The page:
The coffee industry hasn’t not been excluded from the challenges of the last year and a half. For our part it was easier for us to navigate those challenges in 2020 than it has been this year. Our contracts were in place and the coffee continued to arrive mostly as normal. We did have some coffees land that didn’t
meet our quality control standards. Most of those never made it into our customers hands. We held off as long as we could last year on shipping increases, but eventually did have to adjust our pricing. Our staff worked hard to make sure orders shipped out on time. While there may have been delays on orders arriving, most of those were due to travel times once shipped and not a backlog on fulfillment on our end.
This year has been harder. The 2020/2021 crops were grown, harvested and processed during the height of the pandemic. Some countries like Brazil had a longer rainy season, which is great for growing coffee, but delayed harvesting about a month. In addition, harvesting itself took longer due to restrictions/safety measures in place. While some areas had the longer rainy season, others in Brazil were hit by drought and then in July frost. Yes, Frost in Brazil. The states of Minas Gerais, Sao Paulo (Mogiana) and Parana were the hardest hit. We’re hearing estimates of 4.5 to 10 million bags in losses.
Colombia is a perfect example of the overall issues the coffee industry has faced. Coffee pickers typically move from one region to another following the harvest. Due to lockdowns and other restrictions, producers couldn’t rely on coffee pickers. Instead, they had to pick their own coffee, relying on friends
and family to help. They also had a shift where the dollar was very strong and the peso very weak. So they were picking as fast as they could and taking the coffee to sell as quickly as they could. While this was good for the producers, it created a quality issue. In a normal year we’d normally see 5 quakers in a
sample. This year it’s more common to see 10-15 quakers in that same sample size. In addition, Colombia was in a state of National Strike, which started in early May and continued through the end of June. This strike severely impacted the supply chain. Roads were blocked, ports completely closed, creating a backlog of exports.
Overall, we’ve seen shipments that normally take a week or two on the water, end up taking 60 days or longer. We’ve seen shipments sit at port, waiting to make it onto a boat. We’ve seen coffees that are normally so clean you could eat off the burlap, arrive infested and have to be completely discarded.
Most of our customer base is the home coffee roaster. Some of you buying a single pound at a time. So we take quality control VERY seriously. If there is an issue, you’ll notice it. Plus we know our coffee ends up in your kitchen, your homes. We don’t want to be the reason you end up with a pantry moth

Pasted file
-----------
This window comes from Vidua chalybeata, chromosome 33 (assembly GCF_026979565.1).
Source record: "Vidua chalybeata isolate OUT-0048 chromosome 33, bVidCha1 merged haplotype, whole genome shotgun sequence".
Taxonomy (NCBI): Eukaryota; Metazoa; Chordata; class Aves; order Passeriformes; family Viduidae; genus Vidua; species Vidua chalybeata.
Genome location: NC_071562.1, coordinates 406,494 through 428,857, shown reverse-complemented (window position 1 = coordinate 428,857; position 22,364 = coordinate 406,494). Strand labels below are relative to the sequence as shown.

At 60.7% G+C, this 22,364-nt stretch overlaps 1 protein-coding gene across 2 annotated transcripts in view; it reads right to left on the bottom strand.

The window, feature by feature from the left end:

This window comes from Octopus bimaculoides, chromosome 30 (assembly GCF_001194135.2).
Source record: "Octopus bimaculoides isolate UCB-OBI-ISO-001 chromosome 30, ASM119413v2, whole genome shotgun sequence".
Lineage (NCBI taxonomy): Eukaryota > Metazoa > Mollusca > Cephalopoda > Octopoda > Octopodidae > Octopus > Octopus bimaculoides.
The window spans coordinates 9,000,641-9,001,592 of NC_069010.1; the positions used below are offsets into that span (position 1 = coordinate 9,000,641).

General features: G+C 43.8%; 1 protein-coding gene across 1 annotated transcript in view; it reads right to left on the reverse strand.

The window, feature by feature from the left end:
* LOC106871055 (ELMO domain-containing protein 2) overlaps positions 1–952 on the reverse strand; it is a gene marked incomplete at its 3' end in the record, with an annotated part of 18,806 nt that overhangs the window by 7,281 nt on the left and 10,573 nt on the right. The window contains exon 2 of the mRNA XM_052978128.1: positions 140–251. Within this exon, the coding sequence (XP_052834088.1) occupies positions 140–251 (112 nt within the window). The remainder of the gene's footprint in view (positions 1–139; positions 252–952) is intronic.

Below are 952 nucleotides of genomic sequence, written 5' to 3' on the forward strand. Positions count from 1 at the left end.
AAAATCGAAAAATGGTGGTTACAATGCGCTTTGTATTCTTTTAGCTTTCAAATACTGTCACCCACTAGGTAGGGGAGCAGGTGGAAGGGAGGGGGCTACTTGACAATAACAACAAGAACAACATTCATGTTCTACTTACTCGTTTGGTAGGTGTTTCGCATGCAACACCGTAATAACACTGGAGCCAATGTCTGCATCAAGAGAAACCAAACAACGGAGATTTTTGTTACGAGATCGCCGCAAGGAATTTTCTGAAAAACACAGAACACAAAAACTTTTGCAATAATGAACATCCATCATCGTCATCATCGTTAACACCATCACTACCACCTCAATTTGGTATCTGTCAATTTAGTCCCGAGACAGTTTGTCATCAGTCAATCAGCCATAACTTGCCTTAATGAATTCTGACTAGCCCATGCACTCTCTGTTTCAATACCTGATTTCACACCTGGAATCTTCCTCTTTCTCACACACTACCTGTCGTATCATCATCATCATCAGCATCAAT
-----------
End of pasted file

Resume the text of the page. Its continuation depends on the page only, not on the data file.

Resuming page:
infestation. So once the coffee lands, we’re not only doing our normal inspections and cupping, but we’re going over the bags and sometimes completely re-bagging entire shipments, just to prevent any possible issues with hitchhikers in the burlap. While pests don’t generally like caffeine they do like the burlap and nice warm environment created with 150 pounds of coffee.
We’ve had a few favorite coffees that have gotten pushed back. Girlfrend Decaf is one such coffee. When it arrived back from being decaffeinated the cupping quality wasn’t there. The entire lot had to be discarded. Now we’re waiting for new green to arrive to start the process over. It maybe October or November before we will have more Girlfren available. Felucca Blend is another favorite and we’d expected some green to arrive from East Africa in July. It’s looking more like late September or into October now.
The good news is we have quite a few coffees that will be available soon. The bad news is that we can’t guarantee your favorites will be in that release, or even available this year. Please reach out to us with questions. We’re happy to discuss specific coffee with you. Make recommendations for replacements,
etc. We love coffee, and love sharing new and unique flavors from all over the world. While it feels like the hits keep coming, we’re trying to focus on the positive. Finding new partners and diamonds in the rough, while continuing to support our existing partners while they also try to navigate these difficult